The artist also acknowledges the many supporters, esp.:
Giolia Mazzorin, Andrea Curtoni, Seppo Salminen, Jan Kaila, Ugo Carmeni, Sibylle Boppart, Giaco Schiesser, Sarine Waltenspül, Jacqueline Wolf, Sandi Paucic, Anton Rey, Thomas Grunwald, Peter Hilfiker, Teresa Sollfrank, Jan Svenungsson, Edvin, Andrea, Bruce, Fabio, Adi, Matti, Chiara, Berit, Ale, Orseola, Sara, Anita, Frederique, Cecilia, Antonio et al. The project was funded by Zurich University of the Arts.


Collateral Symposiums
How did, and how will, Venice benefit from the wind?
Saturday, 15. July 2017 – Gold from Gust
Venice obviously owes a large part of its treasures to the wind, ever since sailing boats brought trade to the city from all over the world. What are the physical vestiges of that rich and golden history? What did the wind do? What is it doing today? Which role will it play in Venice’s future?
With Olivier Chazot, Michelangelo Corsaro, Andrea Curtoni, Giulia Mazzorin and Florian Dombois.

How to share, how to challenge artistic practice and production?
Saturday, 22. July 2017 – In the Agora of Art
(in cooperation with Institute for Computer Music and Sound Technology, Zurich)
One very basic description of scientific research defines it as “sharable” and “challengeable.” How can these two claims be translated into the art world? Which forms of sharing exist between artists, and which ones need to be developed? How do artists challenge each other’s work, and which new modes of debate need to be developed?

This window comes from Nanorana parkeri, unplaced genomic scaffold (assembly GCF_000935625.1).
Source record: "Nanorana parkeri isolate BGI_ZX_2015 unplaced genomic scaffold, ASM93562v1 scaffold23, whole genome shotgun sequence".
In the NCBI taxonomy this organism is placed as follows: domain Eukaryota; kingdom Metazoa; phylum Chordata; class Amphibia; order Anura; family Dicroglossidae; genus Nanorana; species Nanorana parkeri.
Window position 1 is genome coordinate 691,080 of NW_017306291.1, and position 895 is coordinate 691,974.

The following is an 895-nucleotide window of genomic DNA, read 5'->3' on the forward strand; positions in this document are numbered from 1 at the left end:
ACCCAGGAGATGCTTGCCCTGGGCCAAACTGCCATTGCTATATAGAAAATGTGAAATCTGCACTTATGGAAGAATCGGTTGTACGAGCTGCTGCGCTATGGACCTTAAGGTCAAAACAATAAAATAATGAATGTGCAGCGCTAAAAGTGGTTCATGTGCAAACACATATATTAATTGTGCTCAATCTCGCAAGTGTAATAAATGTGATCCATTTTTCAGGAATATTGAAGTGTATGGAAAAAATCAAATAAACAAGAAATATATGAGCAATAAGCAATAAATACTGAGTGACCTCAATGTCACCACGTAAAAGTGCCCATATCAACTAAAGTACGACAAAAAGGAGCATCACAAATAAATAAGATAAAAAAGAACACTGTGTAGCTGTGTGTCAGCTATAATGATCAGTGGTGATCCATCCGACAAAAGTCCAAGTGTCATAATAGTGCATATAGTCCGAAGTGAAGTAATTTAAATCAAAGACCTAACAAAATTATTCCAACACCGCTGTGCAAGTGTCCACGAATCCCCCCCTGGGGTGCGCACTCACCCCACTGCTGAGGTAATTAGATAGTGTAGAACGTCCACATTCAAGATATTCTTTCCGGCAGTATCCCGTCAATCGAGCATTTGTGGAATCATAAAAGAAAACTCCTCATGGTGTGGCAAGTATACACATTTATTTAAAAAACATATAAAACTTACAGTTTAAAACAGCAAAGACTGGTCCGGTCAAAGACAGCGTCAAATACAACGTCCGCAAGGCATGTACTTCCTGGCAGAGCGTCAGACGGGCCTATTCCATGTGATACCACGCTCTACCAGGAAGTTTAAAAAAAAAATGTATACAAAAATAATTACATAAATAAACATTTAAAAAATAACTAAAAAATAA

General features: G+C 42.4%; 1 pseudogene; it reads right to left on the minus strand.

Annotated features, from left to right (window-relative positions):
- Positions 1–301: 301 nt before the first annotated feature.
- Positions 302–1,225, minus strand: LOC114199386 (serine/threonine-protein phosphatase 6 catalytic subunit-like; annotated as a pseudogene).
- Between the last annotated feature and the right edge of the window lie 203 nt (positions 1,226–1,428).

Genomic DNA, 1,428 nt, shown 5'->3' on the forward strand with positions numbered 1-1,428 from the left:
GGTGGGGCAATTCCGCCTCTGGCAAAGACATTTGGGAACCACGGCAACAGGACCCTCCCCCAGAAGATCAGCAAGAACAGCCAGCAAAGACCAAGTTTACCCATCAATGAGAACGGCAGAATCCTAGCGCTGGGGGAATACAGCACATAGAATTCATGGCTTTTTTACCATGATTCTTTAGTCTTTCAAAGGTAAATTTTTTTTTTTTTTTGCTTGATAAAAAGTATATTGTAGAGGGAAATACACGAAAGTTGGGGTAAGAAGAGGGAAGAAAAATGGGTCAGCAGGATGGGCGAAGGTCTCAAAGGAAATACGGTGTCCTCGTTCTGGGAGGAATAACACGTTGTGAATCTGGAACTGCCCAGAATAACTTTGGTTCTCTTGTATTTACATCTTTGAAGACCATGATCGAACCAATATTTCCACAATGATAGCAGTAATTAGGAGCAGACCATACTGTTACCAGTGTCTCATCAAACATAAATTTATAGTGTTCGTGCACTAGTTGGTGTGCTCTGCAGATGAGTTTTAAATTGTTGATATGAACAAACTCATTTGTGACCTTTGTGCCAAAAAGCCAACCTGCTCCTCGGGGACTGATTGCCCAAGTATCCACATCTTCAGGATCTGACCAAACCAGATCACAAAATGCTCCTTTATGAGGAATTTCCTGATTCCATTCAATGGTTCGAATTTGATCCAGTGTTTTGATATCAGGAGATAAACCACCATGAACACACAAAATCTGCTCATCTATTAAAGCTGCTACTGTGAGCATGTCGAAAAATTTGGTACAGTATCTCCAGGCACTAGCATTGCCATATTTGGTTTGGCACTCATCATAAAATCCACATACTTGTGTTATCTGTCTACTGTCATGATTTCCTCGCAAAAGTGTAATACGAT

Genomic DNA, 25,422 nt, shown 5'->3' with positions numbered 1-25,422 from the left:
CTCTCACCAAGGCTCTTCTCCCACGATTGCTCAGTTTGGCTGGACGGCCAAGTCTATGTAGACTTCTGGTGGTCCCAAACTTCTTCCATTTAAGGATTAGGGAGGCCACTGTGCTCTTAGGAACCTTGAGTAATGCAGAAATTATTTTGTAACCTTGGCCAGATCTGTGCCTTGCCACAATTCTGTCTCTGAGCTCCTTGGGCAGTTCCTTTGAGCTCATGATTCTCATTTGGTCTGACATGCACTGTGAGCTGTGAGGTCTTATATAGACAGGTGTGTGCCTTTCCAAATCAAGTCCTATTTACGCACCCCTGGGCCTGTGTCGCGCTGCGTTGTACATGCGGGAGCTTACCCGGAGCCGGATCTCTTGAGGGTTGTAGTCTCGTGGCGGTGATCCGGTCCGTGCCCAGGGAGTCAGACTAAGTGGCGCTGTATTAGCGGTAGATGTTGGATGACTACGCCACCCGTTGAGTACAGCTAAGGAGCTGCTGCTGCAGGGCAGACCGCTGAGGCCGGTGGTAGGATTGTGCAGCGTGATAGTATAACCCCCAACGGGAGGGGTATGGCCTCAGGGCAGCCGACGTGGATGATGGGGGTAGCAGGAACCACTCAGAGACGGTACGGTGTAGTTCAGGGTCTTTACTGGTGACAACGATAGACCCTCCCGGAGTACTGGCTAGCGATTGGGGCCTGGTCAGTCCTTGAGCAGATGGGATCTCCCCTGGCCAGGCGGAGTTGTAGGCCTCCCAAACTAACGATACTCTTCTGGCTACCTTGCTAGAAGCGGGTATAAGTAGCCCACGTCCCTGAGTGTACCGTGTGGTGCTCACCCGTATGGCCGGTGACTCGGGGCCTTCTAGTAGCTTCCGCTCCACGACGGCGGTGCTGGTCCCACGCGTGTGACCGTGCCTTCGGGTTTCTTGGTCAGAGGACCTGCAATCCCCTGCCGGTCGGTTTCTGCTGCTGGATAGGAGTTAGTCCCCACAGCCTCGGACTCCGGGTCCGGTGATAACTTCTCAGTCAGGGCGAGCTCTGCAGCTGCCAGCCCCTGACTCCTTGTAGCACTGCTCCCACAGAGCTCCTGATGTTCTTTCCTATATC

With Peter Ablinger, Ari Benjamin Meyers, Stefan Prins, Germán Toro Pérez and Florian Dombois.

How might artists collaborate with researchers from the natural and human sciences?
Saturday, 29. July 2017 – Friendship of Artists and Scientists
(in cooperation with Institute for Performing Arts and Film, Zurich)
All scientists seeking transdisciplinarity seem to have a problem. Whether this problem arises within or outside the sciences is intensely debated. But isn’t thinking in problems itself problematic? How can people who don’t share a problem work together? And how might people who don’t even share thinking in problems work together? A Talk and a workshop on “Art, Confessions and an EEG”.
With Thomas Grunwald, Peter Hilfiker, Anton Rey, Sarine Waltenspül
and Florian Dombois.

How does something become art?
Saturday, 5. August 2017 – Not-yet Art. And for Good Reasons!?
(in cooperation with Institute for Critical Theory, Zurich)
Knowledge production is a much discussed issue. But does the research done at art universities perhaps not “produce” any “knowledge”? Well, why should it? Do artists actually need knowledge? What do artists need to make “something” into art? Perhaps research departments should “produce” this “something”? Something that isn’t yet art, but almost?
With Anna Engberg-Pedersen, Tom Holert, Dieter Mersch, Hito Steyerl and Florian Dombois.



Further reading a.o.
Florian Dombois (ed.): “The Wind Tunnel Model – Transdisciplinary Encounters.” Zurich: Scheidegger & Spiess, 2017.

The Research Pavilion 2017 The Utopia of Access was initiated by the University of the Arts Helsinki. The Pavilion was realized together with the Norwegian Artistic Research Programme and the Swedish Art Universities’ collaboration Konstex in co-operation with the Academy of Fine Arts Vienna and Zurich University of the Arts.